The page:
“Her name was Melissa,” Dr. Bert Vogelstein recounts to the packed auditorium. He’s talking about his first patient as a pediatric resident at Johns Hopkins nearly 40 years ago. “I still remember to this day her parents asking me why this happened to their daughter.”
Melissa was a young child who was diagnosed with acute lymphoblastic leukemia (ALL), a cancer of the blood and bone marrow. Fresh into his training, Dr. Vogelstein was tasked to treat an enduring disease. “We had no idea back in 1975 what caused leukemia; it was a black box.”
In truth, patients such as Melissa are just one of hundreds of thousands over the world fighting cancer. And it’s these patients that are the focus of the upcoming documentary presented by renowned Emmy award-winning director Ken Burns, Cancer: The Emperor of All Maladies.
The six-part documentary series is based on the Pulitzer Prize-winning book, The Emperor of All Maladies: A Biography of Cancer, by Siddharta Mukherjee, M.D., Ph.D, an oncologist at Columbia University. The documentary was filmed primarily at the Sidney Kimmel Comprehensive Cancer Center at Johns Hopkins Medicine in Baltimore, Md., and follows the lives of real patients and their individual battles against cancer. The film also chronicles the history of cancer, current treatments and the future of conquering the disease.
In preparation for its release, patients, doctors and researchers at the Johns Hopkins Hospital were treated to a sneak preview of the film on Tuesday, March 23. The preview was followed by a panel of acclaimed members, including author Dr. Mukherjee; Oscar-nominated director Barak Goodman; Margaret Foti, Ph.D., M.D. (hc), CEO of the American Association of Cancer Research; Lori Wilson of Howard University, a cancer survivor and surgical oncologist whose story is featured in the film; and Bert Vogelstein, M.D., and Kenneth Kinzler, Ph.D., co-directors of the Ludwig Center at the Kimmel Cancer Center.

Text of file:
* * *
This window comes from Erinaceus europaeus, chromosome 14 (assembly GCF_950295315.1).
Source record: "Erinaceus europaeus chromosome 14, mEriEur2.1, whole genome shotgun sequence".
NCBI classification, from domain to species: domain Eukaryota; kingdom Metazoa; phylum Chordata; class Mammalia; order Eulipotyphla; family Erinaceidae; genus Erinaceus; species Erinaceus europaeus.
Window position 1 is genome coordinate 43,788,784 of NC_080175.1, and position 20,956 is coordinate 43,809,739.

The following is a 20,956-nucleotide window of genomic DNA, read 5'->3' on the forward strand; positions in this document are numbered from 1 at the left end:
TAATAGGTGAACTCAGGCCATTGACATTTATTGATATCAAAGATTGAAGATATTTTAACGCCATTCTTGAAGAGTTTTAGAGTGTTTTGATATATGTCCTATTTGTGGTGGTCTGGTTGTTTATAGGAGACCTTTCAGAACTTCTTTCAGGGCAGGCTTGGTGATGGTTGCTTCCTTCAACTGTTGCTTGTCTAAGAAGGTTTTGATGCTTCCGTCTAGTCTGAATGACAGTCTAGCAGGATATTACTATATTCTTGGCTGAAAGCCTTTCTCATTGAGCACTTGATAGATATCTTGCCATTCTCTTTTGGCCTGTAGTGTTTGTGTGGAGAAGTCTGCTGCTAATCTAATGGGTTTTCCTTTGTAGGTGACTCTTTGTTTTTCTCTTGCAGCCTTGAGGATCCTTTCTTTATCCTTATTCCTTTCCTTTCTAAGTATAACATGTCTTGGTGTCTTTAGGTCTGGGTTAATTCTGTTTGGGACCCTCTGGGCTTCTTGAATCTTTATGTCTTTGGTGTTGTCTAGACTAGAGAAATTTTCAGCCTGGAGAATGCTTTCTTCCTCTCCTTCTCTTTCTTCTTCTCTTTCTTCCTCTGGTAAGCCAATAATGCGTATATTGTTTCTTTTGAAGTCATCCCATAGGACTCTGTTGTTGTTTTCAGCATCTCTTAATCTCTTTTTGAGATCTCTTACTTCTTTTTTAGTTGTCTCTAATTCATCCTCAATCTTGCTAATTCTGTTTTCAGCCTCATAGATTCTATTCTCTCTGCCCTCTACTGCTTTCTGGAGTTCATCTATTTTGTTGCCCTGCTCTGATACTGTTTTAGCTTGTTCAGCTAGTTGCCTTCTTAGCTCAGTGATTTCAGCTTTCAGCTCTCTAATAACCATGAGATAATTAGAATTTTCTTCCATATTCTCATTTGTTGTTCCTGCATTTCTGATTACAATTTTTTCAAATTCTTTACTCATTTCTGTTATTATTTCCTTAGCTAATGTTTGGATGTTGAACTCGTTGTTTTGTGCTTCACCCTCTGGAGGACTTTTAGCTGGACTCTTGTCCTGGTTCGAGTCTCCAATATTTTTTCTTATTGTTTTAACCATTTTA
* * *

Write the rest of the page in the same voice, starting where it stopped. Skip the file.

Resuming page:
The panel, which was moderated by Kimmel Cancer Center director William Nelson, M.D., Ph.D., highlighted the challenge of making the film, portraying patients on screen and the personal struggles of the doctors and patients fighting cancer.
Public reception of the screening has been nothing short of enthusiastic. Ken Burns, who lost his own mother to cancer when he was 11 years old, took care to include the stories of real cancer patients, focusing on their experiences over time as they progressed through treatments — and in the best cases — healing processes. The documentary serves to bring many of the negative stigmas associated with “our malevolent, contemporary doppleganger,” as Dr. Mukherjee puts it, into the public.
In commenting on one of the closing panel questions, Dr. Vogelstein ended on a positive note. He spoke about how much we have learned about cancer since he was a young resident: “Once you understand a disease, it’s only a matter a time before that disease is conquered. We don’t know exactly how the disease will be conquered, but we understand it, it’s outlined and that conquering is just a matter of time.”
Cancer: The Emperor of All Maladies, a film by Barak Goodman, airs on WETA public broadcasting on March 30 and 31 and April 1 at 9 p.m.